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How to Make Navigation and Routing Possible in Angular 8?

Navigation and Routing in Angular 8

Angular routing and navigation are an integral part of web application design and development. It contributes to a presentable yet intuitive layout that makes it easier for the users to access the information quickly.

Be it a single-page application or a multi-page concept, it’s important to provide clear and understandable navigation elements to move from one view to another.

Introducing Angular routing

Angular offers a complete set of navigation features that work well for any simple to complex setting. The procedure, where we define the navigation elements in correspondence with their view, is what we refer as routing.

When we set up the navigation in an Angular application, we leverage a separate module, namely the RouterModule, provided by Angular. Before we head on to detail it, let’s get acquainted with its basics.

Steps of Angular routing.webp

Angular router

A powerful JavaScript router, the Angular router is installed from the @angular/router package. The Angular core team maintains it and Angular router offers access to a complete routing library. This library provides access to multiple router outlets, route parameters, route guards, and different path matching strategies to protect components from unauthorized access.

Further, Angular router has some essential concepts that will help in establishing smooth navigation and routing. You will find them discussed further in the article.

  • Router outlet

It is a directive available in the router library. The router inserts the components in this directive and is further matched based on the current browser’s URL. It allows you to add multiple outlets in your Angular application that comes handy to implement advanced routing scenarios. When any component matches the router, it is rendered as a sibling of the router outlet.

  • Routes and paths

Routes are objects comprised of a component and a path. A path refers to the part of the URL that defines the unique view to be displayed. The path is usually empty at the beginning of any application. On the contrary, every route maps a path to the component.

Now that you are acquainted with the concepts involved in setting up navigation in your Angular application, let's move ahead with the following tasks.

Our main goal is to enable routing between the Angular components by making their routes. So when a user will click on the link, they will be navigated to the page link corresponding to the component required.

Configure routing

One of the best practices to start with navigation in Angular is by loading and configuring the router in a top-level yet separate module. It should be dedicated to routing imported by the root “AppModule”.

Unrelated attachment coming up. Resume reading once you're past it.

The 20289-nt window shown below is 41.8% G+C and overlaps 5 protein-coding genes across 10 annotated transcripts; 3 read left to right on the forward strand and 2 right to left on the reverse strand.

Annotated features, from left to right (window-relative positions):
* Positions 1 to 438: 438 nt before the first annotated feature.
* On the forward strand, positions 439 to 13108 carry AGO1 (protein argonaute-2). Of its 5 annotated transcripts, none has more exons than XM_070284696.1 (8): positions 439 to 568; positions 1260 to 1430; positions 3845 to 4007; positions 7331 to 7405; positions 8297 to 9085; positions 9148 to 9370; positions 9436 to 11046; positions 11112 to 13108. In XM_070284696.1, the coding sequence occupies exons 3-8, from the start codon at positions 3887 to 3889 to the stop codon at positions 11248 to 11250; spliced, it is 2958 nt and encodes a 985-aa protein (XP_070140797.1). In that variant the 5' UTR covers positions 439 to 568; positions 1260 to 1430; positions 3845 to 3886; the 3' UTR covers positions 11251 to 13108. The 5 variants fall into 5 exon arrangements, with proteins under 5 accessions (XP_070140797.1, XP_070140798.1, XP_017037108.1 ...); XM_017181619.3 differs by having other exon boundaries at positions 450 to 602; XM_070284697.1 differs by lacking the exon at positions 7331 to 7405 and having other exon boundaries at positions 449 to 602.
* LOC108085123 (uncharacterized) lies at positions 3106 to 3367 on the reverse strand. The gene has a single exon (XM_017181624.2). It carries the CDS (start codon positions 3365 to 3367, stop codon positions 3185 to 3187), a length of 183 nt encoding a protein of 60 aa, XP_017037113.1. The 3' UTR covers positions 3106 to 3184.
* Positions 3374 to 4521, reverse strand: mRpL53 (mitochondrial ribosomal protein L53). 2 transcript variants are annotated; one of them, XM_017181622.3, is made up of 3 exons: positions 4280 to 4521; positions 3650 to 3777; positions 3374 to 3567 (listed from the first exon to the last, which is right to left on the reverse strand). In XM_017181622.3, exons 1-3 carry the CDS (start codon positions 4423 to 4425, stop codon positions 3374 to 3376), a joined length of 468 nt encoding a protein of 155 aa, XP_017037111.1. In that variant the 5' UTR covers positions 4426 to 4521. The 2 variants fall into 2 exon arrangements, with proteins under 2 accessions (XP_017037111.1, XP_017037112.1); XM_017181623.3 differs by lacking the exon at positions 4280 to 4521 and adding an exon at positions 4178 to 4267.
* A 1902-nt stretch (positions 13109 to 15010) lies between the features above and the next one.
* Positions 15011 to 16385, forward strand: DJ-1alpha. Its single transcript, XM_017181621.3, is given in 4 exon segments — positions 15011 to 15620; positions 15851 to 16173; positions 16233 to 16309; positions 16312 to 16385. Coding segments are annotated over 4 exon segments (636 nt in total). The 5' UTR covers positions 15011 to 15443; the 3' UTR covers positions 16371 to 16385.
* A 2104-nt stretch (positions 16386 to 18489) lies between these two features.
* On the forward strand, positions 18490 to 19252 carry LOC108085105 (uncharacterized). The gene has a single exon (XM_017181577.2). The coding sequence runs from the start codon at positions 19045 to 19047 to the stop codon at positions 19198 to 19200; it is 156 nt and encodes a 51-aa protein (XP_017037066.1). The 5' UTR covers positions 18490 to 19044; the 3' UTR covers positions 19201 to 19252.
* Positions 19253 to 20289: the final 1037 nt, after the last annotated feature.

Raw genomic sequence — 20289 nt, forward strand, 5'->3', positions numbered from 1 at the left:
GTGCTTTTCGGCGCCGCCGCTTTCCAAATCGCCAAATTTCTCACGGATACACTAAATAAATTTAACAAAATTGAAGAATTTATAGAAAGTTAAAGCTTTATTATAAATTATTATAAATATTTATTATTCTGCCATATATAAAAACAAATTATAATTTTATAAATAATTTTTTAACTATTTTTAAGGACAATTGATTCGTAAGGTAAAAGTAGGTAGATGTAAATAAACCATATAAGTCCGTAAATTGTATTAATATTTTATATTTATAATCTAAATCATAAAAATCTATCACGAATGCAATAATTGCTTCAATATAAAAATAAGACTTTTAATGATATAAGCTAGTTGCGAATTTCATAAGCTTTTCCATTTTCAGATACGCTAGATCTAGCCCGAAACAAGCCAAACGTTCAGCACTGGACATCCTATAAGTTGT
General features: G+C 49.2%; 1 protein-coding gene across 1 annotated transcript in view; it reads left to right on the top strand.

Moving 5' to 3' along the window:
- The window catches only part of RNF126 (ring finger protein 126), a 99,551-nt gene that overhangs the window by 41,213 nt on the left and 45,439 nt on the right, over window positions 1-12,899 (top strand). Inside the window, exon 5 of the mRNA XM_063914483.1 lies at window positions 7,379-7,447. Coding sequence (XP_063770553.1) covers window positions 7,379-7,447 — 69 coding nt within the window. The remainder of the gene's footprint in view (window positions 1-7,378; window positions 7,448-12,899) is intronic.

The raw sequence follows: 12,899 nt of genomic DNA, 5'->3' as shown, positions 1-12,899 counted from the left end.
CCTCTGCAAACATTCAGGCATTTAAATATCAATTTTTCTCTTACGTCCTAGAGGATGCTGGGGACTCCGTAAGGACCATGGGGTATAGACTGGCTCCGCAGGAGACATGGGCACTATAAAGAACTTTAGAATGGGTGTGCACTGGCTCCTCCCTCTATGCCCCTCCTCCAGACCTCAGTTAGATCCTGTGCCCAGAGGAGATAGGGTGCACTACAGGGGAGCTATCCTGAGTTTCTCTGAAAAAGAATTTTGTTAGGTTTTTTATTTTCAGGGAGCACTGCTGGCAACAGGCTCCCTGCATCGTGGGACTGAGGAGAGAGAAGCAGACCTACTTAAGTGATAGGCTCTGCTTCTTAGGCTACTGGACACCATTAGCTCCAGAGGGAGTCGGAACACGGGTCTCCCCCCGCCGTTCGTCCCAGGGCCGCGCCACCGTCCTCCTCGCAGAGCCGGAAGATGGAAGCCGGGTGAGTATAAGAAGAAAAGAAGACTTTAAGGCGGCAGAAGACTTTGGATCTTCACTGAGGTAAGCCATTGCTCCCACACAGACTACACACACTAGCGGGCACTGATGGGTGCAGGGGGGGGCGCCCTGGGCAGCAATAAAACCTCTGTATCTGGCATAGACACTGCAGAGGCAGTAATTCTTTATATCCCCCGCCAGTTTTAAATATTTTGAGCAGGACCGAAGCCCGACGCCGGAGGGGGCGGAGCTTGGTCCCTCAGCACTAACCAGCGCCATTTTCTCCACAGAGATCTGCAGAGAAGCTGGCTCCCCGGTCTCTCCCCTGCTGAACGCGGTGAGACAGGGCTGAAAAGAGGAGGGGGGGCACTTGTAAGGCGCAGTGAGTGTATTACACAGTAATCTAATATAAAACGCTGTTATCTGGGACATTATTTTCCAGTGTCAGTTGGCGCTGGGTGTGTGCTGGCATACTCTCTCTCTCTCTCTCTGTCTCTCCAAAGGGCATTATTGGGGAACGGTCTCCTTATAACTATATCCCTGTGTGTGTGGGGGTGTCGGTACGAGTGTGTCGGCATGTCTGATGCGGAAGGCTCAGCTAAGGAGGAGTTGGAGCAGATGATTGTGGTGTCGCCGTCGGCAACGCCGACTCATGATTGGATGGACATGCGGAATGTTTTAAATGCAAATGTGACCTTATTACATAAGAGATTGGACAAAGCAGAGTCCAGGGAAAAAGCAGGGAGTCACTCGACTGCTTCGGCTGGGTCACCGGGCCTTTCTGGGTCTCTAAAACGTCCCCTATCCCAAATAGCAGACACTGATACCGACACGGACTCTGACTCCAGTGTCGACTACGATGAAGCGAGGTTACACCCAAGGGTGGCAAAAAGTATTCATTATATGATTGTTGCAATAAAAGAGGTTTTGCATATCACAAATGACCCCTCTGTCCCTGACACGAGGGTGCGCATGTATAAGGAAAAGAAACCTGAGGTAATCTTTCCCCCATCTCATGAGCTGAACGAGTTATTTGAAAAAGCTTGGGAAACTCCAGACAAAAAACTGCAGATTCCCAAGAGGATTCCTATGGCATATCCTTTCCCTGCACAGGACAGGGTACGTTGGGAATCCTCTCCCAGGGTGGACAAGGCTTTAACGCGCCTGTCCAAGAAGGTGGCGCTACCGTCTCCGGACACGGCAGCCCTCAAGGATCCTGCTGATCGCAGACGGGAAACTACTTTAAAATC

Note: AppRoutingModule is the module class name that belongs in the app-routing.module.ts in the src/app folder.

Angular CLI offers complete support while you set up routing for your web application.

So, let's create a fresh Angular application with a router enabled in it.

The below commands will help you do so.

ng new routing-app --routing

A new module namely AppRoutingModule will be created for routing purposes by Angular CLI that will have the following code.

import { NgModule } from '@angular/core';
import { Routes, RouterModule } from '@angular/router';


const routes: Routes = [];

@NgModule({
  imports: [RouterModule.forRoot(routes)],
  exports: [RouterModule]
})
export class AppRoutingModule { }

Code source

Next, the generated AppRoutingModule will be included in AppComponent by Angular CLI as given below.

import { BrowserModule } from '@angular/platform-browser';
import { NgModule } from '@angular/core';

import { AppRoutingModule } from './app-routing.module';
import { AppComponent } from './app.component';

@NgModule({
  declarations: [
    AppComponent
  ],
  imports: [
    BrowserModule,
    AppRoutingModule
  ],
  providers: [],
  bootstrap: [AppComponent]
})
export class AppModule { }

This process will enable the AppComponent to import the AppRoutingModule module with the help of import meta data.

Setting routing in an existing application

You can also set routing in your existing application with the help of Angular CLI.

To do so, here’s the general command you can use.

ng generate module my-module --routing

This command will generate a new module with enabled routing features. However, proceed with the following command, if you wish to enable routing features in an existing module like AppModule.

ng generate module app-routing --module app --flat

Further, the routing module needs to be configured in the ExpenseManager Application. To do so, open the command prompt. Next, open the project root folder using the following command.

cd /go/to/expense-manager

Now, use the below-given command to generate a routing module.

ng generate module app-routing --module app --flat

For all the steps followed above, CLI will generate an AppRoutingModule and will configure it in AppModule. It will look like this.

CREATE src/app/app-routing.module.ts (196 bytes)  UPDATE src/app/app.module.ts (785 bytes)

Create routes

The route in Angular is an object that offers information about component that maps to a specified path. These are defined by using root configuration or via instances of the routing interface.

You will come across the following properties while creating routes.

  • path is a string or a fragment of a URL that specifies the location of the resource you wish to access.

  • pathMatch is a string that defines the matching strategy and can take prefix (default) or full.

  • component specifies which component will be mapped to the route.

  • redirectTo is the URL that you will be redirected to if a route gets matched.

Move on and check out the code to create a simple route.

const routes: Routes = [ { path: 'about', component: AboutComponent }, ];

Once done, we will access the routes by including the router- outlet tag in the root component template followed by utilizing the routerLink and routerLinkActive properties in the required place.